We are facing a critical challenge in the coming years, and in the coming generations, of remaking our educational structures into something which actually educates instead of indoctrinates.

    In order to appreciate the scale and depth of the danger we face, imagine if you found out that your doctor, and your local hospital, along with many others, were dispensing poison instead of medicine, injecting deadly bacteria instead of penicillin, and implanting cancerous cells during surgery instead of removing them.

    Such a bizarre situation, even in the insane cultural carnival we now find ourselves in, would be the makings of an enormous scandal, and provide the impetus for a comprehensive remaking of the medical system, both theory and practice.

    I regret to say the current state of our educational monstrosity is not much different than that imaginary medical system, except the poison our prevailing educational philosophy is injecting is much slower, and disguised, than any physical poison would be.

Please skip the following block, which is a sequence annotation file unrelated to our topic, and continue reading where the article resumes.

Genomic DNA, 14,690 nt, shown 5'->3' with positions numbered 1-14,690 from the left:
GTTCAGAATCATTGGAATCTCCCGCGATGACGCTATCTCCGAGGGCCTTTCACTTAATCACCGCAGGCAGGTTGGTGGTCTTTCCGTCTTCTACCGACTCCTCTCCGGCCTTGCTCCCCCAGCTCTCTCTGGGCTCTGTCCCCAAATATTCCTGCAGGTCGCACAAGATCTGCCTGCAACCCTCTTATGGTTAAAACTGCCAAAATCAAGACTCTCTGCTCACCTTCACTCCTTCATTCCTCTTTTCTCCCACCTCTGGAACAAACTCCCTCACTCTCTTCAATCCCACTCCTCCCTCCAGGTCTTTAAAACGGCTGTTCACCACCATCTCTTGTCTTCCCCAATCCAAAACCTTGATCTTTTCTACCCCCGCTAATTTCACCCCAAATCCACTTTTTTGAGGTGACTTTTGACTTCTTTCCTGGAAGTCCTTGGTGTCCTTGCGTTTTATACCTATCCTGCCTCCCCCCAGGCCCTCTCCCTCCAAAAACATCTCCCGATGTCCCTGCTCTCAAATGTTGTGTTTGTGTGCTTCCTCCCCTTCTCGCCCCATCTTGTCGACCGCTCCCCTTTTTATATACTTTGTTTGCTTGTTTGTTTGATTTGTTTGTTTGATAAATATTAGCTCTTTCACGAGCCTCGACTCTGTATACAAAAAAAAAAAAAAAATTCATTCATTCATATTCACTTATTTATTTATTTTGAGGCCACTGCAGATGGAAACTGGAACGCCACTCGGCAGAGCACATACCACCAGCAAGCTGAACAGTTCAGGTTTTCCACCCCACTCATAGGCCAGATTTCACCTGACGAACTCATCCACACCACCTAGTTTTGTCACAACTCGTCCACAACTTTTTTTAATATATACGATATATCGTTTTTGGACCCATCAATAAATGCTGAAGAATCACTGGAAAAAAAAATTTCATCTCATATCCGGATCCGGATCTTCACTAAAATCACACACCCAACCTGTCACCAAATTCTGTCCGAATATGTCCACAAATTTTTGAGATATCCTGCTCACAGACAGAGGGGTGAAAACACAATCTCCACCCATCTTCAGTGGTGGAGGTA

But causing the death of the human mind, and spirit, is every bit as much a form of homicide as any intentionally caused physical death, and every bit as evil.

  • Julie near Chicago


    But causing the death of the human mind, and spirit, is every bit as much a form of homicide as any intentionally caused physical death, and every bit as evil.

    Well put.

    Dorothy Sayers and Ayn Rand both said much the same thing.

    Miss Sayers, more-or-less:

    “When we learn to value the mind as much as the body, we will have a revolution of quite another sort.” Gaudy Night.